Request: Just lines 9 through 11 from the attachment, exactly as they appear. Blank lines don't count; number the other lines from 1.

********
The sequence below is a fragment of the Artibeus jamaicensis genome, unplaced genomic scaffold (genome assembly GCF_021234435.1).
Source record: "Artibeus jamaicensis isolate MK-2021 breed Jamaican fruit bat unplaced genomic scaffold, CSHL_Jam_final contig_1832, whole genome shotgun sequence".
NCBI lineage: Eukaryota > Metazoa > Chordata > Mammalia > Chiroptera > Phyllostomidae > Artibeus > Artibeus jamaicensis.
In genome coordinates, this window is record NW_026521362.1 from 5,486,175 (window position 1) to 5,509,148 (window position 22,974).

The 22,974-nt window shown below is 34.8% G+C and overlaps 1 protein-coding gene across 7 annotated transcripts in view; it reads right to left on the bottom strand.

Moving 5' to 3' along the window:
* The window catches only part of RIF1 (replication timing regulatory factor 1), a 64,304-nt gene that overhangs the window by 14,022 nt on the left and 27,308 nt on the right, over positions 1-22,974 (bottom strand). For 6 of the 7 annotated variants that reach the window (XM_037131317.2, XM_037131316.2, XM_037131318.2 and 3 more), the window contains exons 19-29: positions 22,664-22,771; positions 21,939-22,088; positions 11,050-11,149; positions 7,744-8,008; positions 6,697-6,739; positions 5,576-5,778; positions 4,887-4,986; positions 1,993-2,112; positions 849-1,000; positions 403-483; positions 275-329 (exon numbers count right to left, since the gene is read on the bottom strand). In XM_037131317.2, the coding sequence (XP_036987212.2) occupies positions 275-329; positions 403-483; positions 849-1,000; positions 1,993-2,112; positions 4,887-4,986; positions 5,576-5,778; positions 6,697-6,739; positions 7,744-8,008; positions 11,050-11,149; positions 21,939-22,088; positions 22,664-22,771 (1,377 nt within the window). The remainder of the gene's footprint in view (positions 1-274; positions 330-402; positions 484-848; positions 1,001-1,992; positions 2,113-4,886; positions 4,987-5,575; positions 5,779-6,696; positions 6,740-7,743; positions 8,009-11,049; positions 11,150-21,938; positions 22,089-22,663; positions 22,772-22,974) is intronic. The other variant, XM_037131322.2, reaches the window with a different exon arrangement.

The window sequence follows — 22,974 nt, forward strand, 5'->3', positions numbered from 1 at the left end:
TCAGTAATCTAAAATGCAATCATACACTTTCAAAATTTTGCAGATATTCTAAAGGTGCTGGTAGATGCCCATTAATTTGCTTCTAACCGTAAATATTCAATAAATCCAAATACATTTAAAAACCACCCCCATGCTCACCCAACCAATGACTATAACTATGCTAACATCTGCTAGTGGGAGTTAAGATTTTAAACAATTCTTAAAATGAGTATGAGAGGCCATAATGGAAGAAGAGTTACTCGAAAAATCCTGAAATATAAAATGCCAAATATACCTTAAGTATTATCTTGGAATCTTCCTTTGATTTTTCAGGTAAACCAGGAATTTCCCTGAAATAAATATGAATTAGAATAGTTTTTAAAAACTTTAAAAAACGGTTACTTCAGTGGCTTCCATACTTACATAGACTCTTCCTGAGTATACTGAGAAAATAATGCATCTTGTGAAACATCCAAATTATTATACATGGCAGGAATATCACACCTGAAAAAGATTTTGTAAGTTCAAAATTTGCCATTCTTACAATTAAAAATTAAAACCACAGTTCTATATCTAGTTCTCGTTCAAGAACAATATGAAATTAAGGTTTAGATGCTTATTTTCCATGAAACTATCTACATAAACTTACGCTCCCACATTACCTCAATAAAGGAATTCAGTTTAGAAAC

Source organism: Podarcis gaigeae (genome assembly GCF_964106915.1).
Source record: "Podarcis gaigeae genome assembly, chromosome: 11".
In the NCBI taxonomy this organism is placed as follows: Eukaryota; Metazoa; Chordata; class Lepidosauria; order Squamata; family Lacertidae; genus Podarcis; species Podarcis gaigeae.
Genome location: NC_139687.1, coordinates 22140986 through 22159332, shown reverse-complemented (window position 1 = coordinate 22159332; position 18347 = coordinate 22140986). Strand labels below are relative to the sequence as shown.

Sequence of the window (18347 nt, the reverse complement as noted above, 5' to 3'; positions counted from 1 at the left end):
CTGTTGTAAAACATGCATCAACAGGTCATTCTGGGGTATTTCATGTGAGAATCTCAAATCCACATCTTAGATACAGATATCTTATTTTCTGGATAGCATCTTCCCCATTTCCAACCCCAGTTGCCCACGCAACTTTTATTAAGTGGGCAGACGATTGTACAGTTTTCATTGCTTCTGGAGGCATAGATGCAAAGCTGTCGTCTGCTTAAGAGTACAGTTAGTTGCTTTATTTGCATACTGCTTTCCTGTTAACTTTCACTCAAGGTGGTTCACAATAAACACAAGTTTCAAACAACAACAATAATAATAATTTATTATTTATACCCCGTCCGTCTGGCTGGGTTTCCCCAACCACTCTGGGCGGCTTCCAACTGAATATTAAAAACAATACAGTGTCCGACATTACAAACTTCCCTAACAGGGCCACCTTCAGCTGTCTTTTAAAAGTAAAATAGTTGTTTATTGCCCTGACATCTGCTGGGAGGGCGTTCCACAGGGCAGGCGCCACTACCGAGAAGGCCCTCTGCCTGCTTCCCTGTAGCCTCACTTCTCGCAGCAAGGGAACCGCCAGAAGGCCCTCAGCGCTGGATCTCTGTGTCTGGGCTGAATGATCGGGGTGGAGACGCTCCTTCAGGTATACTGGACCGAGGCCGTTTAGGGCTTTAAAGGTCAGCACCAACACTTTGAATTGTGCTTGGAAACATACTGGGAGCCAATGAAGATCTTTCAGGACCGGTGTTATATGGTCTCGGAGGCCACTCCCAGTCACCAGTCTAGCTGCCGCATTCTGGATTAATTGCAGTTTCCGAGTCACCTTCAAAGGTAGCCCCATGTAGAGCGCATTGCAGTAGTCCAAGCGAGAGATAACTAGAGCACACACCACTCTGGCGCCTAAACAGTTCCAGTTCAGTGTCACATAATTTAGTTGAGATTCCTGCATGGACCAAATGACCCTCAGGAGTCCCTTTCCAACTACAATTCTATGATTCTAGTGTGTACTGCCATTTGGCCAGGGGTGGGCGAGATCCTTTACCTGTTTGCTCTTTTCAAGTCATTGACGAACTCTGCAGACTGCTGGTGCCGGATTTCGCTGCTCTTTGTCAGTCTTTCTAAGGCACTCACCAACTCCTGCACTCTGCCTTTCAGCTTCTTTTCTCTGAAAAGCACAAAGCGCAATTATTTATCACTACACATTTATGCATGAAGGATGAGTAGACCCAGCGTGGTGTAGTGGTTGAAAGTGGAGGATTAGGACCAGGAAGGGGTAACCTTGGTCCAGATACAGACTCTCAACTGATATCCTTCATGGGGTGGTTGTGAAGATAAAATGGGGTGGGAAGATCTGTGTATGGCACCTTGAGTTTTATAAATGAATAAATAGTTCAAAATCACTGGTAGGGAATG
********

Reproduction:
TCAGTAATCTAAAATGCAATCATACACTTTCAAAATTTTGCAGATATTCTAAAGGTGCTGGTAGATGCCCATTAATTTGCTTCTAACCGTAAATATTCAATAAATCCAAATACATTTAAAAACCACCCCCATGCTCACCCAACCAATGACTATAACTATGCTAACATCTGCTAGTGGGAGTTAAGATTTTAAACAATTCTTAAAATGAGTATGAGAGGCCATAATGGAAGAAGAGTTACTCGAAAAATCCTGAAATATAAAATGCCAAATATACCTTAAGTATTATCTTGGAATCTTCCTTTGATTTTTCAGGTAAACCAGGAATTTCCCTGAAATAAATATGAATTAGAATAGTTTTTAAAAACTTTAAAAAACGGTTACTTCAGTGGCTTCCATACTTACATAGACTCTTCCTGAGTATACTGAGAAAATAATGCATCTTGTGAAACATCCAAATTATTATACATGGCAGGAATATCACACCTGAAAAAGATTTTGTAAGTTCAAAATTTGCCATTCTTACAATTAAAAATTAAAACCACAGTTCTATATCTAGTTCTCGTTCAAGAACAATATGAAATTAAGGTTTAGATGCTTATTTTCCATGAAACTATCTACATAAACTTACGCTCCCACATTACCTCAATAAAGGAATTCAGTTTAGAAAC

Source organism: Podarcis gaigeae (genome assembly GCF_964106915.1).
Source record: "Podarcis gaigeae genome assembly, chromosome: 11".